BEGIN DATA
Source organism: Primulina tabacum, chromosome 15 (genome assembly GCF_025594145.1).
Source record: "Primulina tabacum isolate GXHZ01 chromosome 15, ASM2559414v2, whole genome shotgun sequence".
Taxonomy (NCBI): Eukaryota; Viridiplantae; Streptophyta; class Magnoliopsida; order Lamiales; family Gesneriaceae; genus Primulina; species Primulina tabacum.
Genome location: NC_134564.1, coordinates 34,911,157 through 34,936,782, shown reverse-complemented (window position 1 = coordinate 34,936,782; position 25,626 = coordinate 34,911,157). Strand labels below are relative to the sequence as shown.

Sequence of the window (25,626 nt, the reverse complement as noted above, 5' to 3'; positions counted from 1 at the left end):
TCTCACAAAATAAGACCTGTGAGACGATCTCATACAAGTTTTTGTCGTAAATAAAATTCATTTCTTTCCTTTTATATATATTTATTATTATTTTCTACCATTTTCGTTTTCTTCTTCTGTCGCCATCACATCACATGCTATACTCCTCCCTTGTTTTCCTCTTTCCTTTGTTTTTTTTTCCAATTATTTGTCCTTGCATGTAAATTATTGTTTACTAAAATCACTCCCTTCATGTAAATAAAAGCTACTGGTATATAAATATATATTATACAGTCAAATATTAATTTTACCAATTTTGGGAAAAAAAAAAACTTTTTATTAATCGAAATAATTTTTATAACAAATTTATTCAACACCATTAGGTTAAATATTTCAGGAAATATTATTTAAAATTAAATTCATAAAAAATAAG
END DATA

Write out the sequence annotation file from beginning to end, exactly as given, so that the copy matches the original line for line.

Source organism: Primulina tabacum, chromosome 15 (genome assembly GCF_025594145.1).
Source record: "Primulina tabacum isolate GXHZ01 chromosome 15, ASM2559414v2, whole genome shotgun sequence".
Taxonomy (NCBI): Eukaryota; Viridiplantae; Streptophyta; class Magnoliopsida; order Lamiales; family Gesneriaceae; genus Primulina; species Primulina tabacum.
Genome location: NC_134564.1, coordinates 34,911,157 through 34,936,782, shown reverse-complemented (window position 1 = coordinate 34,936,782; position 25,626 = coordinate 34,911,157). Strand labels below are relative to the sequence as shown.

Sequence of the window (25,626 nt, the reverse complement as noted above, 5' to 3'; positions counted from 1 at the left end):
TCTCACAAAATAAGACCTGTGAGACGATCTCATACAAGTTTTTGTCGTAAATAAAATTCATTTCTTTCCTTTTATATATATTTATTATTATTTTCTACCATTTTCGTTTTCTTCTTCTGTCGCCATCACATCACATGCTATACTCCTCCCTTGTTTTCCTCTTTCCTTTGTTTTTTTTTCCAATTATTTGTCCTTGCATGTAAATTATTGTTTACTAAAATCACTCCCTTCATGTAAATAAAAGCTACTGGTATATAAATATATATTATACAGTCAAATATTAATTTTACCAATTTTGGGAAAAAAAAAAACTTTTTATTAATCGAAATAATTTTTATAACAAATTTATTCAACACCATTAGGTTAAATATTTCAGGAAATATTATTTAAAATTAAATTCATAAAAAATAAG